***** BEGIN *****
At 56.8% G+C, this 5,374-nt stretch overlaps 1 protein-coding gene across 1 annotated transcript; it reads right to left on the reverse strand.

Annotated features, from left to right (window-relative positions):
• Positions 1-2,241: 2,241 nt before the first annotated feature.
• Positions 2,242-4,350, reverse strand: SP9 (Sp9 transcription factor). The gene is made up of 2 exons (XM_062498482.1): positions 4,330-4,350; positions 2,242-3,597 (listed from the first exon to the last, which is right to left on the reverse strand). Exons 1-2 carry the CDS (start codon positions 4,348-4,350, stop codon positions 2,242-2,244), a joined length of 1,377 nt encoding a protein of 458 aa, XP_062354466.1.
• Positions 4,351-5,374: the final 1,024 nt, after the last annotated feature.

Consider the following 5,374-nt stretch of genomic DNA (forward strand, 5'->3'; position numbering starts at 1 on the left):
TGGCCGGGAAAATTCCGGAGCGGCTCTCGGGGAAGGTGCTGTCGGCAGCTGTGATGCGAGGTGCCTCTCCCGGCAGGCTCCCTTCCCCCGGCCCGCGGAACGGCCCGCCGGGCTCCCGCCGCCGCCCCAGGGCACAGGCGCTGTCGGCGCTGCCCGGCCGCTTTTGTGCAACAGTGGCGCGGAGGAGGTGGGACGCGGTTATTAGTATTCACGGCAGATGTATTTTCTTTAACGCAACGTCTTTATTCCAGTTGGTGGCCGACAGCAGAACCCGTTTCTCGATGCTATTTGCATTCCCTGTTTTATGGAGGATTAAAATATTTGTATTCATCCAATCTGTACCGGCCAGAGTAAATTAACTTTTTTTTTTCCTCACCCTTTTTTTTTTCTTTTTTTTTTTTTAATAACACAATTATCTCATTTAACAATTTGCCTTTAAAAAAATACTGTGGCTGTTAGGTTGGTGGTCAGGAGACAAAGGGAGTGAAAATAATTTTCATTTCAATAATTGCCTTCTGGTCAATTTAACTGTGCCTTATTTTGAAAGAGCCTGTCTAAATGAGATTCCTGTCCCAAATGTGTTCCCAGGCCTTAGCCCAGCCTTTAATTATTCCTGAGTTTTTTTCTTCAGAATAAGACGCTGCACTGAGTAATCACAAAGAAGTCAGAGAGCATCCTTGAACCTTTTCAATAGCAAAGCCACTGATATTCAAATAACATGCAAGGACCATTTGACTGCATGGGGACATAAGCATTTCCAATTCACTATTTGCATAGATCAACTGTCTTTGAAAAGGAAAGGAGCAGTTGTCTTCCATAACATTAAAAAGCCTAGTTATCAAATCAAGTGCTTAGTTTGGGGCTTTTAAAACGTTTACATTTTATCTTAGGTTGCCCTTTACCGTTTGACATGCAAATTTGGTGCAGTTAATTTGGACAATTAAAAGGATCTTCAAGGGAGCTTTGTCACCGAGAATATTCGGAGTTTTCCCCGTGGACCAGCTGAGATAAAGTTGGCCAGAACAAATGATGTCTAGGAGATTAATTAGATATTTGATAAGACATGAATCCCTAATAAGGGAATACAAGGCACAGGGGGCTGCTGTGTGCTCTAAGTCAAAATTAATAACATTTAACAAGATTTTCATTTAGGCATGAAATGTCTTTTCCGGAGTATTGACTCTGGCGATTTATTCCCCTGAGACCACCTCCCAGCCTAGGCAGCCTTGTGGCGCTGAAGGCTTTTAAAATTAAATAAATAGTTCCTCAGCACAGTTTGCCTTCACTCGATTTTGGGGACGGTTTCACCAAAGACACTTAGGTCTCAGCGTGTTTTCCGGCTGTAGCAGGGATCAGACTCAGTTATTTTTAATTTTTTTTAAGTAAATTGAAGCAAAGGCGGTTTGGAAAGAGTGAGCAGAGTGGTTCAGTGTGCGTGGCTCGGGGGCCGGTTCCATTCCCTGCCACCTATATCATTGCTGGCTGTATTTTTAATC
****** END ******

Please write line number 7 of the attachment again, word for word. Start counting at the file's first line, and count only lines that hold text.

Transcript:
TGGCCGGGAAAATTCCGGAGCGGCTCTCGGGGAAGGTGCTGTCGGCAGCTGTGATGCGAGGTGCCTCTCCCGGCAGGCTCCCTTCCCCCGGCCCGCGGAACGGCCCGCCGGGCTCCCGCCGCCGCCCCAGGGCACAGGCGCTGTCGGCGCTGCCCGGCCGCTTTTGTGCAACAGTGGCGCGGAGGAGGTGGGACGCGGTTATTAGTATTCACGGCAGATGTATTTTCTTTAACGCAACGTCTTTATTCCAGTTGGTGGCCGACAGCAGAACCCGTTTCTCGATGCTATTTGCATTCCCTGTTTTATGGAGGATTAAAATATTTGTATTCATCCAATCTGTACCGGCCAGAGTAAATTAACTTTTTTTTTTCCTCACCCTTTTTTTTTTCTTTTTTTTTTTTTAATAACACAATTATCTCATTTAACAATTTGCCTTTAAAAAAATACTGTGGCTGTTAGGTTGGTGGTCAGGAGACAAAGGGAGTGAAAATAATTTTCATTTCAATAATTGCCTTCTGGTCAATTTAACTGTGCCTTATTTTGAAAGAGCCTGTCTAAATGAGATTCCTGTCCCAAATGTGTTCCCAGGCCTTAGCCCAGCCTTTAATTATTCCTGAGTTTTTTTCTTCAGAATAAGACGCTGCACTGAGTAATCACAAAGAAGTCAGAGAGCATCCTTGAACCTTTTCAATAGCAAAGCCACTGATATTCAAATAACATGCAAGGACCATTTGACTGCATGGGGACATAAGCATTTCCAATTCACTATTTGCATAGATCAACTGTCTTTGAAAAGGAAAGGAGCAGTTGTCTTCCATAACATTAAAAAGCCTAGTTATCAAATCAAGTGCTTAGTTTGGGGCTTTTAAAACGTTTACATTTTATCTTAGGTTGCCCTTTACCGTTTGACATGCAAATTTGGTGCAGTTAATTTGGACAATTAAAAGGATCTTCAAGGGAGCTTTGTCACCGAGAATATTCGGAGTTTTCCCCGTGGACCAGCTGAGATAAAGTTGGCCAGAACAAATGATGTCTAGGAGATTAATTAGATATTTGATAAGACATGAATCCCTAATAAGGGAATACAAGGCACAGGGGGCTGCTGTGTGCTCTAAGTCAAAATTAATAACATTTAACAAGATTTTCATTTAGGCATGAAATGTCTTTTCCGGAGTATTGACTCTGGCGATTTATTCCCCTGAGACCACCTCCCAGCCTAGGCAGCCTTGTGGCGCTGAAGGCTTTTAAAATTAAATAAATAGTTCCTCAGCACAGTTTGCCTTCACTCGATTTTGGGGACGGTTTCACCAAAGACACTTAGGTCTCAGCGTGTTTTCCGGCTGTAGCAGGGATCAGACTCAGTTATTTTTAATTTTTTTTAAGTAAATTGAAGCAAAGGCGGTTTGGAAAGAGTGAGCAGAGTGGTTCAGTGTGCGTGGCTCGGGGGCCGGTTCCATTCCCTGCCACCTATATCATTGCTGGCTGTATTTTTAATC